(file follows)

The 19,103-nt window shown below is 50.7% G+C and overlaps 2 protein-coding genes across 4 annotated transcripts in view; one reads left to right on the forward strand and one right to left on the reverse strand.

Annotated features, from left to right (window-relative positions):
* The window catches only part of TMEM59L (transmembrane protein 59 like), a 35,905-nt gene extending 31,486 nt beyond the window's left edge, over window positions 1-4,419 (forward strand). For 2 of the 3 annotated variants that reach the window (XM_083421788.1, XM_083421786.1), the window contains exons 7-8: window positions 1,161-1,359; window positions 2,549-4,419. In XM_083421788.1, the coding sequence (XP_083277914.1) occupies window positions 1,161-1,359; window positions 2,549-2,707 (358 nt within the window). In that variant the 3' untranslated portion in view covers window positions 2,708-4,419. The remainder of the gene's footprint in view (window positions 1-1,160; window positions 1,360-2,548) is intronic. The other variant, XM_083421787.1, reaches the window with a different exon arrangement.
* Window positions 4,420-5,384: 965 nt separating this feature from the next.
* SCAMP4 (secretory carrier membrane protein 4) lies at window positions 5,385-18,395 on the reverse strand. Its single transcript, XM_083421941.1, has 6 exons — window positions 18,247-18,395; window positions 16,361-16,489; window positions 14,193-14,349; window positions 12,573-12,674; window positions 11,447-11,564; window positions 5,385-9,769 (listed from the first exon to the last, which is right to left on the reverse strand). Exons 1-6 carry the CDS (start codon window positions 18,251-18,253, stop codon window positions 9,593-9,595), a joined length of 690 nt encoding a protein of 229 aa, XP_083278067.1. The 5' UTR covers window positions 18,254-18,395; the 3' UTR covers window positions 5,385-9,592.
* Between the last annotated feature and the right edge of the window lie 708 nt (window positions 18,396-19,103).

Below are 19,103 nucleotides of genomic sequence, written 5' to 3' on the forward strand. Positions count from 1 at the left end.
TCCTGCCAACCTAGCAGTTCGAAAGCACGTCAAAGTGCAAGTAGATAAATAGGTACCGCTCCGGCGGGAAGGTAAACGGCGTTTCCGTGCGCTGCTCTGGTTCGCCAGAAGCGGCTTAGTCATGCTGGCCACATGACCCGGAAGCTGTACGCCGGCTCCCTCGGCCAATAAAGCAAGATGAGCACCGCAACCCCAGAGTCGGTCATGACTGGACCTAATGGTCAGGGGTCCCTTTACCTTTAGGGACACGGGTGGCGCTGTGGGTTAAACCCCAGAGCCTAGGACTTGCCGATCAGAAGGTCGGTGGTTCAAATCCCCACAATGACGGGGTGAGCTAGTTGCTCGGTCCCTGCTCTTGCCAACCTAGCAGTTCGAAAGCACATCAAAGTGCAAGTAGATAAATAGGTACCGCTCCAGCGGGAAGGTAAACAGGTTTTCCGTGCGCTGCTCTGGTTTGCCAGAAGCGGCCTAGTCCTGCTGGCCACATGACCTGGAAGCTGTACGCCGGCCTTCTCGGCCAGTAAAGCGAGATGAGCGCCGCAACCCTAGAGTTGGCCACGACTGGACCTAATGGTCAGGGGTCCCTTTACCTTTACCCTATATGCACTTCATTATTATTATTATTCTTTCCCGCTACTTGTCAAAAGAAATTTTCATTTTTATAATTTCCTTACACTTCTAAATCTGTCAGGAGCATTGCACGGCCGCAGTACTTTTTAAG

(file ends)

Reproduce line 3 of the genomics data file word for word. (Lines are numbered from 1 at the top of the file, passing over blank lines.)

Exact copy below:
* The window catches only part of TMEM59L (transmembrane protein 59 like), a 35,905-nt gene extending 31,486 nt beyond the window's left edge, over window positions 1-4,419 (forward strand). For 2 of the 3 annotated variants that reach the window (XM_083421788.1, XM_083421786.1), the window contains exons 7-8: window positions 1,161-1,359; window positions 2,549-4,419. In XM_083421788.1, the coding sequence (XP_083277914.1) occupies window positions 1,161-1,359; window positions 2,549-2,707 (358 nt within the window). In that variant the 3' untranslated portion in view covers window positions 2,708-4,419. The remainder of the gene's footprint in view (window positions 1-1,160; window positions 1,360-2,548) is intronic. The other variant, XM_083421787.1, reaches the window with a different exon arrangement.